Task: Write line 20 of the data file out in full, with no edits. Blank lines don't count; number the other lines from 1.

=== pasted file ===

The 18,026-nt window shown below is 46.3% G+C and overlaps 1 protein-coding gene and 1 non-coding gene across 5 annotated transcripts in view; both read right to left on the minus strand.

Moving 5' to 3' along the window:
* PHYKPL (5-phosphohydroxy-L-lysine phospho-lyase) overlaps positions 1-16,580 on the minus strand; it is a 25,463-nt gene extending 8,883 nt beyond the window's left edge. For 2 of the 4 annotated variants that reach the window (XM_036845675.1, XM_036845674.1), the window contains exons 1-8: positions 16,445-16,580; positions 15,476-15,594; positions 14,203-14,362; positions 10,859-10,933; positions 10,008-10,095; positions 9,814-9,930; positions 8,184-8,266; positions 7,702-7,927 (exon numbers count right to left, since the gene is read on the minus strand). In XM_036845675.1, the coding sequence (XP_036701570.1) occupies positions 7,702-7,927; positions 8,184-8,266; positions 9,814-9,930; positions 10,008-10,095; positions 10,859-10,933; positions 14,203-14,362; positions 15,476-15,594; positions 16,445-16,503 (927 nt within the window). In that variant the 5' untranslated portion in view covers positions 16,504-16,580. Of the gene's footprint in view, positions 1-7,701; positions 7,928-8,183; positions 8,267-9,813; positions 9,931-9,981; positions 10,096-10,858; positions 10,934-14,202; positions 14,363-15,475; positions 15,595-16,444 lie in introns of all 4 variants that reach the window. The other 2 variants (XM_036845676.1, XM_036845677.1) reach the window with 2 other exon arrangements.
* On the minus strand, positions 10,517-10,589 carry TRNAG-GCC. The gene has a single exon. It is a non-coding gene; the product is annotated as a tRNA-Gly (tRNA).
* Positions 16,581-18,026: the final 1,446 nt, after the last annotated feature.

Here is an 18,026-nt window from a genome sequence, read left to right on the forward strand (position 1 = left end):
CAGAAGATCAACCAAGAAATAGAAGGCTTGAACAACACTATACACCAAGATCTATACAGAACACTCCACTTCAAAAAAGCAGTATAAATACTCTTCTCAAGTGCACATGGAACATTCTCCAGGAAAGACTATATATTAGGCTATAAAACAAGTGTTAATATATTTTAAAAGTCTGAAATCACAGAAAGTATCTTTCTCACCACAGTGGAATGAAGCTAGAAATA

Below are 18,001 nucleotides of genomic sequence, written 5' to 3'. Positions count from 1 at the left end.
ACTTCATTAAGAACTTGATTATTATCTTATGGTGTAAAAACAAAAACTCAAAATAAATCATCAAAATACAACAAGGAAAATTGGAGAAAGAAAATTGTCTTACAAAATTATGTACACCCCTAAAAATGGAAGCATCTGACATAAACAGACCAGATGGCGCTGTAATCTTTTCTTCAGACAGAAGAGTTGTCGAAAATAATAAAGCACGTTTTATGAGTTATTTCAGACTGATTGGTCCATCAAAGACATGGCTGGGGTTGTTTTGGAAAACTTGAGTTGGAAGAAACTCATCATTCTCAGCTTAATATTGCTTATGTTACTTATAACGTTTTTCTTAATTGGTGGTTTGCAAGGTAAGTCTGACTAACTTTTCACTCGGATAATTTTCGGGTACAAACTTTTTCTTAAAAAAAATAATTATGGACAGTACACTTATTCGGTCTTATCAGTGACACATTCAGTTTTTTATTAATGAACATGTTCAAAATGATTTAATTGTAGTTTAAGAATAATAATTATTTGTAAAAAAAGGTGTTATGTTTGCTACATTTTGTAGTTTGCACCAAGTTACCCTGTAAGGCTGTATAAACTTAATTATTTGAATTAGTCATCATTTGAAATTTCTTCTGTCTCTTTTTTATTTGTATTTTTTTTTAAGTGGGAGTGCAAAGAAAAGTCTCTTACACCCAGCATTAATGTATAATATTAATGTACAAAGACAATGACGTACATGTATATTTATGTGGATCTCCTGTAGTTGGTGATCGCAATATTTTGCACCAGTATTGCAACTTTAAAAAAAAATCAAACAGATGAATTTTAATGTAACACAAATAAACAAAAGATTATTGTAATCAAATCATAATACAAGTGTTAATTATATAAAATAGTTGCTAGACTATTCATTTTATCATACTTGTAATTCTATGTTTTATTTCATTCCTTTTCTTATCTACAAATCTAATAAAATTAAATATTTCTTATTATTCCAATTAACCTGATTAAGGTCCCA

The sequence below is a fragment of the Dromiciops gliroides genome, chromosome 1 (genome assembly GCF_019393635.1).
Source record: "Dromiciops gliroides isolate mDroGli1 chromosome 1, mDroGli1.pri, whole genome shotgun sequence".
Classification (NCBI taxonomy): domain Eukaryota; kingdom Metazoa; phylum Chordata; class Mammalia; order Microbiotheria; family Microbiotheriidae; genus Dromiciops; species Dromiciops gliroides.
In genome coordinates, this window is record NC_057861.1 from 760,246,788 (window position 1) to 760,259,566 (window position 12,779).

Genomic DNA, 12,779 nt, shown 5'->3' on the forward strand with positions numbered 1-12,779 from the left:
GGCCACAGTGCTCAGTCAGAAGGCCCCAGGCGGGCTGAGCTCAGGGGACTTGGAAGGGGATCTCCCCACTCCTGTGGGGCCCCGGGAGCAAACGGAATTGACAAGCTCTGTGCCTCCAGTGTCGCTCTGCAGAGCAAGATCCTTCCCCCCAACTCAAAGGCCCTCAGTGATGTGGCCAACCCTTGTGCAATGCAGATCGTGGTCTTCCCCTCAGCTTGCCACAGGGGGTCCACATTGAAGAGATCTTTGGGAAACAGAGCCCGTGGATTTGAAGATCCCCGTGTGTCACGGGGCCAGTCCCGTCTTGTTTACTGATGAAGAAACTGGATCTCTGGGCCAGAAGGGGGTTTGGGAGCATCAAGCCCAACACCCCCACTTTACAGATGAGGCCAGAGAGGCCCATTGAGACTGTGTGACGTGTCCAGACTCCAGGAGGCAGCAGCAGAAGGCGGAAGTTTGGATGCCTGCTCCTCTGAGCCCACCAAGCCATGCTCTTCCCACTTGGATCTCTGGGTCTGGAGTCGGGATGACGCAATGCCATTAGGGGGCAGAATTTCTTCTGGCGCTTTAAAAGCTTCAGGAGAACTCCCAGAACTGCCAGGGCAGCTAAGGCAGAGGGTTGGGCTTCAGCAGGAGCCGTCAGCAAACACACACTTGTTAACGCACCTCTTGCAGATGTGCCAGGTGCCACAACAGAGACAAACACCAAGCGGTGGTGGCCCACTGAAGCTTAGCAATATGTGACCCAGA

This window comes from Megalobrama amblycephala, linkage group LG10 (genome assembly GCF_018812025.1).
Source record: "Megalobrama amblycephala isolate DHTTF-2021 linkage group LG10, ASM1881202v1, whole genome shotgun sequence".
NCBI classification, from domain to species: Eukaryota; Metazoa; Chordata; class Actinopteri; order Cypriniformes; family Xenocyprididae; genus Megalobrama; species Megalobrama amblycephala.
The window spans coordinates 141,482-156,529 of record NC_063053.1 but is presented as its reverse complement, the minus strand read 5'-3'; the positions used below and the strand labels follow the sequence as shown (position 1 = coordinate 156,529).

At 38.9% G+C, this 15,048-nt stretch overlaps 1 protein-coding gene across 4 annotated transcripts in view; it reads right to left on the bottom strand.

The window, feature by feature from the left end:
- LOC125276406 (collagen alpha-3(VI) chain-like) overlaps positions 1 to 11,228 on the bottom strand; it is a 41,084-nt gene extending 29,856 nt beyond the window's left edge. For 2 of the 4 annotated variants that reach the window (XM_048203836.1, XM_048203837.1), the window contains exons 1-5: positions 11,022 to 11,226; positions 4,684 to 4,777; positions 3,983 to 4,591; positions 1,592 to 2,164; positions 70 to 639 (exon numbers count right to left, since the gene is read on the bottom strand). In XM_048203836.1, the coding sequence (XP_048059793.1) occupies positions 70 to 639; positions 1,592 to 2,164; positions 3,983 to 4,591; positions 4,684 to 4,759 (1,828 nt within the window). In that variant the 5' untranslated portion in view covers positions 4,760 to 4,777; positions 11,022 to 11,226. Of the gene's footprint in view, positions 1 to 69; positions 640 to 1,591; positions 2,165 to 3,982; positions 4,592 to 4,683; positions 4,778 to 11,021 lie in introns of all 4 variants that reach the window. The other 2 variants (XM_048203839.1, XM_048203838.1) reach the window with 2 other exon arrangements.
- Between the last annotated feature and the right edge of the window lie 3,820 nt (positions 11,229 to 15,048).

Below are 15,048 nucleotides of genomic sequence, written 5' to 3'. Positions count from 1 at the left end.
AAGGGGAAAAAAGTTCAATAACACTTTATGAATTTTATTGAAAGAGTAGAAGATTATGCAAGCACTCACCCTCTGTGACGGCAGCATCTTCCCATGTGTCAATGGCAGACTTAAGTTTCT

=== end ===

At 38.9% G+C, this 15,048-nt stretch overlaps 1 protein-coding gene across 4 annotated transcripts in view; it reads right to left on the bottom strand.